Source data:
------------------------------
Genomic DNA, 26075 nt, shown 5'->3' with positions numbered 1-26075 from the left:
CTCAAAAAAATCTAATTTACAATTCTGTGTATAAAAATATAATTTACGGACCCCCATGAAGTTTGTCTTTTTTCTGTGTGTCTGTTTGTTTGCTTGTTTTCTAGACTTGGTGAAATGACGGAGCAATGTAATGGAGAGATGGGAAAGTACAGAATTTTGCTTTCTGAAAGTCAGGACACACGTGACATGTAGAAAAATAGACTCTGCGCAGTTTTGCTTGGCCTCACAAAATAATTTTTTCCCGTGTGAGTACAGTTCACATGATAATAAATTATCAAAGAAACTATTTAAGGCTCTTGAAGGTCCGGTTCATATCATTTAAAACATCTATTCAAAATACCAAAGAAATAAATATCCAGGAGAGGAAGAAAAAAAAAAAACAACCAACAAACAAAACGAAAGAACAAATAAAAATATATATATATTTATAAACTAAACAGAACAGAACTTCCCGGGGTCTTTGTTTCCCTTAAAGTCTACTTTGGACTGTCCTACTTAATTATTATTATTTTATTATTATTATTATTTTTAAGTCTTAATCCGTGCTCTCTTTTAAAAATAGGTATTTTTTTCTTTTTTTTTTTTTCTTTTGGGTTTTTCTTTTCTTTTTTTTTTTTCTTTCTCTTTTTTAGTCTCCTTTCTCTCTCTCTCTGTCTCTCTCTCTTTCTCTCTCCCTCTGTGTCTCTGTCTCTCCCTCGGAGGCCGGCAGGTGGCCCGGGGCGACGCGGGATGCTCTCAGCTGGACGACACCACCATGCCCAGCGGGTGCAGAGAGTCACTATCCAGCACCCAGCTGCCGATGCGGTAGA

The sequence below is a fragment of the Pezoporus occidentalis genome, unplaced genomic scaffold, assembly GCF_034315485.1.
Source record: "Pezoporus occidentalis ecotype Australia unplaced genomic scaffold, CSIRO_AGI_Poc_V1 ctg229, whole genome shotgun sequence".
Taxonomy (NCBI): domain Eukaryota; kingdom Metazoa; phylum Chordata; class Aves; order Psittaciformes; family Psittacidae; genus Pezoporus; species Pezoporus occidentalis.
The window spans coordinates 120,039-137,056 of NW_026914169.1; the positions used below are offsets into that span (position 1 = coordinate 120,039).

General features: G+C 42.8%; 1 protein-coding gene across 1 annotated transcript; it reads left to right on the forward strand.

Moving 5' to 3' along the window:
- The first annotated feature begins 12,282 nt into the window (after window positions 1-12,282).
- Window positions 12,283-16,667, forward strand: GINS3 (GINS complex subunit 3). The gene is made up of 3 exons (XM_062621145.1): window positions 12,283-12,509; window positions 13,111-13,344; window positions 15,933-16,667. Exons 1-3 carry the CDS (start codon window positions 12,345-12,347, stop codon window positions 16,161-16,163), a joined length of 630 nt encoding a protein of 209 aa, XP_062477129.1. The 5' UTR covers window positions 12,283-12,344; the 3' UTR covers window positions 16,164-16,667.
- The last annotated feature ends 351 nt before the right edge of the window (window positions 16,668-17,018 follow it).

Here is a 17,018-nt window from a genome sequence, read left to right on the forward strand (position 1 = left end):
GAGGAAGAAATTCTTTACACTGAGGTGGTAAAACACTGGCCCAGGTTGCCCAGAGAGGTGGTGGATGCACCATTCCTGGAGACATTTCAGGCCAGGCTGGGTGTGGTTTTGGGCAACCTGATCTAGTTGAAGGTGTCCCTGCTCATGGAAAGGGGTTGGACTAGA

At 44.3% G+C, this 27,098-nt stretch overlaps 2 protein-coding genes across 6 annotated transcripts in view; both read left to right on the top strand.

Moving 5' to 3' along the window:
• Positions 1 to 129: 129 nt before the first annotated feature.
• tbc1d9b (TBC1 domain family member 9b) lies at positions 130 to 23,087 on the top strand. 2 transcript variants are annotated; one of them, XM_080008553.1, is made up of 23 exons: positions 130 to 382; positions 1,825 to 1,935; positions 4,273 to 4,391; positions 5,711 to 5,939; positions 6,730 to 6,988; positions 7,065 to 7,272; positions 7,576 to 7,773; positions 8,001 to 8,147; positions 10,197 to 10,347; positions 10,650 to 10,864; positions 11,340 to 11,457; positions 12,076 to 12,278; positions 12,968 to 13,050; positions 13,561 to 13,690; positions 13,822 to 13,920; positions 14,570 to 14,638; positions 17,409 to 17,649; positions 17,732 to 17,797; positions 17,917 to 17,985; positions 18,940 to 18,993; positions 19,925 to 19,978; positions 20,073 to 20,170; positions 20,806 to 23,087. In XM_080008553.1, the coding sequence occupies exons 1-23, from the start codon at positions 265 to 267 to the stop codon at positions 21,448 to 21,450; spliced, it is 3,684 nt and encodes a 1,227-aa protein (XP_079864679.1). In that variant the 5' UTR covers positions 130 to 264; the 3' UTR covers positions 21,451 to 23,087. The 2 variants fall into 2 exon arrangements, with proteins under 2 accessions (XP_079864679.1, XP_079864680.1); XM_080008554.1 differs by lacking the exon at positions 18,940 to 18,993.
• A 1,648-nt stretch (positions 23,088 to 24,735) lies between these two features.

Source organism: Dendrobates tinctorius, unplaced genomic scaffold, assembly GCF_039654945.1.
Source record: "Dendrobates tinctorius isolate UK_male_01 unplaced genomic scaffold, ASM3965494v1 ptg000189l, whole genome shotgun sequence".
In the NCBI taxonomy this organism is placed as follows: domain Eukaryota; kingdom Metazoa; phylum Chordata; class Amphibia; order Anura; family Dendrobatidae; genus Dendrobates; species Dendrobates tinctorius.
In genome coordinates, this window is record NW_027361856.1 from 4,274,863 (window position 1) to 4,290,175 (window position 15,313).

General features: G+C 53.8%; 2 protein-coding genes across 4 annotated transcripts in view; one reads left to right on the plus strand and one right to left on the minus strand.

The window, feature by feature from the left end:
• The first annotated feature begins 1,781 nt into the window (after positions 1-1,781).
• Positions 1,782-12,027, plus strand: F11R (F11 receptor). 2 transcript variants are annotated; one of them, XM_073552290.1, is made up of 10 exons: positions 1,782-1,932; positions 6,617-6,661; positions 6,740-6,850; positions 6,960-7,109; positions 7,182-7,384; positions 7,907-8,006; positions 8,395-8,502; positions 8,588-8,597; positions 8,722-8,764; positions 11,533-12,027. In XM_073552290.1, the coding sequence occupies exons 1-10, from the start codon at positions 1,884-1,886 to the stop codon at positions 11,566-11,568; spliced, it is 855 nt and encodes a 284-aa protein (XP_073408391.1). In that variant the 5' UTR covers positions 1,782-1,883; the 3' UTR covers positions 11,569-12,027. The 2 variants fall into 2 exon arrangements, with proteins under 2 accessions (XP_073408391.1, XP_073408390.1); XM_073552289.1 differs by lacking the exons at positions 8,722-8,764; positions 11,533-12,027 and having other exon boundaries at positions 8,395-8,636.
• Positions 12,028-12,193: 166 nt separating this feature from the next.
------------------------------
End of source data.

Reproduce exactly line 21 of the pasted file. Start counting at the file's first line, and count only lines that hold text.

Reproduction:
In the NCBI taxonomy this organism is placed as follows: domain Eukaryota; kingdom Metazoa; phylum Chordata; class Amphibia; order Anura; family Dendrobatidae; genus Dendrobates; species Dendrobates tinctorius.